• Credit Union National Association, Inc., National Association of Federally-Insured Credit Unions, and American Association of Credit Union Leagues.  Amici argue that the Court cannot use a severance analysis to remove the constitutional defects in the CFPB’s funding.  They assert that “[t]he least disruptive remedy is for the Court to stay its judgment in the case for three to six months and leave the appropriations process to Congress.”  According to amici, “[a] constitutionally reconstituted agency would have the authority to ratify prior final agency actions (or not) before the mandate issues; reconsider pending enforcement actions; and start readjudicating qualifying prior adjudications, if any.”  They also argue that the CFPB should pause any new or ongoing rulemaking activity during the stay period.
  • Chamber of Commerce of the United States of America, National Federation of Independent Business Small Business Legal Center, Inc., American Bankers Association, American Financial Services Association, Consumer Bankers Association, Independent Community Bankers of America, Independent Bankers Association of Texas, Texas Association of Business, Texas Bankers Association, and Longview Chamber of Commerce.  Amici argue that an appropriate remedy would be for the Court to sever the unconstitutional funding mechanism, leaving the rest of the CFPB’s enabling act in place.  They contend that to give Congress the time to change the CFPB’s funding, the Court should stay its decision for a reasonable but defined period to authorize temporary funding or permanently fix the constitutional defect.  In addition to agreeing that the Payday Rule should be vacated, amici state that they “believe they are entitled to vacatur of” any CFPB actions that they have challenged in pending lawsuits based on the CFPB’s unconstitutional funding.  They also assert that CFPB enforcement actions should be paused until Congress addresses the funding issues.  Amici contend that relief “would be limited to a few pending actions where the parties have raised the argument at issue here.”  They reference the APA’s six-year statute of limitations and note that in most cases the 30-day period to appeal from a past agency adjudication or court decision “has long lapsed.”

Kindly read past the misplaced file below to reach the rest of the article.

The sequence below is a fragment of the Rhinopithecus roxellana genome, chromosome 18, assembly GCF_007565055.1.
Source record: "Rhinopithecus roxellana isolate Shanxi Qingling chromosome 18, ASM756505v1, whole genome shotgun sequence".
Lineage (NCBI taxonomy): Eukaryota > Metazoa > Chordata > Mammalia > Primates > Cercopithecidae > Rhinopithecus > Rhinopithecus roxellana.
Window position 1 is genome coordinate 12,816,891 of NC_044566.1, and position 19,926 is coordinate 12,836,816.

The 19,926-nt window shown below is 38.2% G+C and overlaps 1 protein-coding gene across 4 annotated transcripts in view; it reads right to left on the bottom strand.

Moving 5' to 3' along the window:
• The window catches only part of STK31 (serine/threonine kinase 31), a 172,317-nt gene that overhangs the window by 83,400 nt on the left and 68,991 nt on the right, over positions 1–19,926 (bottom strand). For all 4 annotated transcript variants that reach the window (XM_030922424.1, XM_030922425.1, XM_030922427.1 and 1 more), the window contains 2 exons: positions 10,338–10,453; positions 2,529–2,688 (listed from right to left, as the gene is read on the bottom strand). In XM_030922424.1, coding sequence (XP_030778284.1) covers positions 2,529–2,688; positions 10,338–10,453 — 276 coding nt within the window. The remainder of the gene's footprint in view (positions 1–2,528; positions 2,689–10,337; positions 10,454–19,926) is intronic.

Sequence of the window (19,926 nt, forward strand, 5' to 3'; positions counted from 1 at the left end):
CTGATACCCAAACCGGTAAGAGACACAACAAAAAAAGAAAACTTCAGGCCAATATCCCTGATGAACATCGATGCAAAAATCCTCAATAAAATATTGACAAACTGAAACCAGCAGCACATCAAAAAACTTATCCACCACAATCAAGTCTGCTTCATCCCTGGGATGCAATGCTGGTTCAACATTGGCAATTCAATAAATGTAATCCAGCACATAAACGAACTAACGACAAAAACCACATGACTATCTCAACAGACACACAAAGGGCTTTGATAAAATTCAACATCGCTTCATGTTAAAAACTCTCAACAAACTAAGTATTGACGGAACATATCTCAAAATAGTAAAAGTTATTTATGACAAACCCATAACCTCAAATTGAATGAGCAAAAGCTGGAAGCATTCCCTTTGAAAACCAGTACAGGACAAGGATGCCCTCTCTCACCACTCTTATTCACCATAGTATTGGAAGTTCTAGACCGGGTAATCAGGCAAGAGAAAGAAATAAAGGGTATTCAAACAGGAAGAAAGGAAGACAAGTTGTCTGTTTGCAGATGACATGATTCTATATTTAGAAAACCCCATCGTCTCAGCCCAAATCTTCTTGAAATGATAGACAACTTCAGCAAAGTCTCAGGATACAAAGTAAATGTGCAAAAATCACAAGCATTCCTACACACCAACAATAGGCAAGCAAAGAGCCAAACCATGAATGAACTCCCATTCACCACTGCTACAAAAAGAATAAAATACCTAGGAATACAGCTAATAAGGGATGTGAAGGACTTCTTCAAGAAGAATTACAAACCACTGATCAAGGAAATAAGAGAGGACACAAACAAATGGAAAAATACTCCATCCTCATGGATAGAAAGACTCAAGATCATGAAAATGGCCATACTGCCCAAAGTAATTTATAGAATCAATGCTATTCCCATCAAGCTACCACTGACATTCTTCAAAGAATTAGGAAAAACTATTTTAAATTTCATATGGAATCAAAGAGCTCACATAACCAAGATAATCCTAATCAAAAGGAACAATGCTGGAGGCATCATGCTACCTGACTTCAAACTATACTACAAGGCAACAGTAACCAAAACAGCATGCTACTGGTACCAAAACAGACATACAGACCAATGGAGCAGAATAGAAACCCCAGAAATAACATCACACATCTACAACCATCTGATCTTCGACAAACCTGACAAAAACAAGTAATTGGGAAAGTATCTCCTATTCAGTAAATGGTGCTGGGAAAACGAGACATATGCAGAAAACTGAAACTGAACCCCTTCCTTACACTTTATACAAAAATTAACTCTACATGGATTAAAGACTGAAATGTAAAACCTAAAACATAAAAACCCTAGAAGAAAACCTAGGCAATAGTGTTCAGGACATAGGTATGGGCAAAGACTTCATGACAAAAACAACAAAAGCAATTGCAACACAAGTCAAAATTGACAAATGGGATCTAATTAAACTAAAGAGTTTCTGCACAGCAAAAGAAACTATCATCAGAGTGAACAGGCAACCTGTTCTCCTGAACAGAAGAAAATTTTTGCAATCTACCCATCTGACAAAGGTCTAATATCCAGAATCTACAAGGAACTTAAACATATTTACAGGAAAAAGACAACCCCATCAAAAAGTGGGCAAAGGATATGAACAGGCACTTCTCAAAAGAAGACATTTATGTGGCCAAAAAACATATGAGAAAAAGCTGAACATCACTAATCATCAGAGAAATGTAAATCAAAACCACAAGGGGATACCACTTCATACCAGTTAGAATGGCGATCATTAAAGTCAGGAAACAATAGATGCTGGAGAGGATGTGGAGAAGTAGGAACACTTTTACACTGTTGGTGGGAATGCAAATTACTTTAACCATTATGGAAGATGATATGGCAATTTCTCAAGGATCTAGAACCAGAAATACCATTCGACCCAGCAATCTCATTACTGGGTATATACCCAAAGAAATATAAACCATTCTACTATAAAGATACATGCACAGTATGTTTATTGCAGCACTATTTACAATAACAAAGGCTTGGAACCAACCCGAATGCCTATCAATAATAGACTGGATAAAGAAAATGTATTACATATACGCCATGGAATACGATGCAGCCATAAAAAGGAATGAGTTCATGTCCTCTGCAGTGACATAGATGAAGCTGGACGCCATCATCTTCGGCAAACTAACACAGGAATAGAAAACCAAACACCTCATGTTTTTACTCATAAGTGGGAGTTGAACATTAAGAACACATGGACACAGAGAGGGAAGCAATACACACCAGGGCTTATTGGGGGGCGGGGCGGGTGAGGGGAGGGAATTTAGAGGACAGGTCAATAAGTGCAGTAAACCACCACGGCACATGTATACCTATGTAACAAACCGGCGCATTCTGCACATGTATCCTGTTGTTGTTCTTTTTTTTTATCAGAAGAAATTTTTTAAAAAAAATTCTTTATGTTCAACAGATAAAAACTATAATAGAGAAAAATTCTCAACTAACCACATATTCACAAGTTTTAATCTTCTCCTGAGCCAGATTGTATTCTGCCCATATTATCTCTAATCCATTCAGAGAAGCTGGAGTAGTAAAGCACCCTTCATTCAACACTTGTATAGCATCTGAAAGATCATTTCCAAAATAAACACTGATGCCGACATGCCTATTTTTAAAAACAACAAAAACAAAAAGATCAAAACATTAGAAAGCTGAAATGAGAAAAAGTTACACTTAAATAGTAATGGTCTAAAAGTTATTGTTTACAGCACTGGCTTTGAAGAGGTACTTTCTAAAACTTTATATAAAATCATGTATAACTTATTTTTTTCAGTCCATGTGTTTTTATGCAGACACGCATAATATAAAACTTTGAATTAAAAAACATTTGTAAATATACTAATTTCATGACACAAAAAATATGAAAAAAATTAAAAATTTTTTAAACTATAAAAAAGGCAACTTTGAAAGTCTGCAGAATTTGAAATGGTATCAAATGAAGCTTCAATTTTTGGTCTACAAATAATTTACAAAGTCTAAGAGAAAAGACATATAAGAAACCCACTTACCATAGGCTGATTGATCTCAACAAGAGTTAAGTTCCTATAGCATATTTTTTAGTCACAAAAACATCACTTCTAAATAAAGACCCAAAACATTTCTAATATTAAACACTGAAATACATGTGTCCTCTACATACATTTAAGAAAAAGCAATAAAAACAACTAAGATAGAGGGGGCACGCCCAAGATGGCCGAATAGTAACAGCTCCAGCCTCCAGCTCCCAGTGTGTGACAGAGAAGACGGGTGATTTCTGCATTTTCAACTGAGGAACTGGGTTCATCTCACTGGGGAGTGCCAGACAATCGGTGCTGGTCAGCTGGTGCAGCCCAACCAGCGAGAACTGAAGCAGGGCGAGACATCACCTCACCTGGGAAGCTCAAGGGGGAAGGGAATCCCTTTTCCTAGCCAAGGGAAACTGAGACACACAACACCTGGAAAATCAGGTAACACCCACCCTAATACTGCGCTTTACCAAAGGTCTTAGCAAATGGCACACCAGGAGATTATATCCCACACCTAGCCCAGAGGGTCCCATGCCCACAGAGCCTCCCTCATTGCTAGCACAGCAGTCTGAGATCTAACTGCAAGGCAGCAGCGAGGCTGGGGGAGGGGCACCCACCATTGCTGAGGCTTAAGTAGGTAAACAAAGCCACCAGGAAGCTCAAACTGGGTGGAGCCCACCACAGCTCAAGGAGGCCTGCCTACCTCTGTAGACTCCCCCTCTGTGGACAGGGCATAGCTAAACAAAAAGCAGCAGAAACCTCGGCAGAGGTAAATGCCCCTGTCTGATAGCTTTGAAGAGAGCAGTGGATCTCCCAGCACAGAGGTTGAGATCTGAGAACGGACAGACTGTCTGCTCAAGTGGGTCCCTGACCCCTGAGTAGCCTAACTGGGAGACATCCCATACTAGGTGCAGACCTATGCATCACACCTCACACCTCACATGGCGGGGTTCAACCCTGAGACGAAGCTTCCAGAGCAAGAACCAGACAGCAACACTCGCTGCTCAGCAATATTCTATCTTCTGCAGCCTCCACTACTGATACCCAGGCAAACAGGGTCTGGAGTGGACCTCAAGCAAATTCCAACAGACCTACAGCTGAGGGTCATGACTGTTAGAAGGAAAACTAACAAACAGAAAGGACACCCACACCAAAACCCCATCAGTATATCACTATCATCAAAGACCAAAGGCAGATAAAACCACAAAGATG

All of the amicus briefs filed in support of CFSA can be found here.  In addition to those filed by Mr. Mulvaney and the trade groups, amicus briefs were filed by:

  • Atlantic Legal Foundation
  • Americans for Prosperity Foundation
  • State of West Virginia and 26 Other States
  • Washington Legal Foundation
  • New England Legal Foundation
  • The Foundation for Government Accountability
  • Former Members of Congress
  • 132 Members of Congress
  • The New Civil Liberties Alliance, the Buckeye Institute, the Manhattan Institute for Policy Research, and Law Offices of Crystal Moroney, P.C.
  • Landmark Legal Foundation
  • America’s Future, U.S. Constitutional Rights Legal Defense Fund, and Conservative Legal Defense and Education Fund
  • Center for Constitutional Jurisprudence

The West Virginia Attorney General and 26 other Republican State Attorney General amici also filed a motion with the Supreme Court asking for leave to participate in oral argument as amicus curiae supporting CFSA.  They ask the Court to allow them ten minutes of argument time, with the remaining twenty minutes allocated to CFSA.  They indicate that CFSA has opposed their request.  According to the Attorneys General, they can provide the Court with additional helpful information on the issues at stake.  In addition to their expertise in consumer protection, banking, and financial services, the Attorneys General assert that they can “explain why their consumers actually suffer when the [CFPB] is not kept sufficiently accountable.”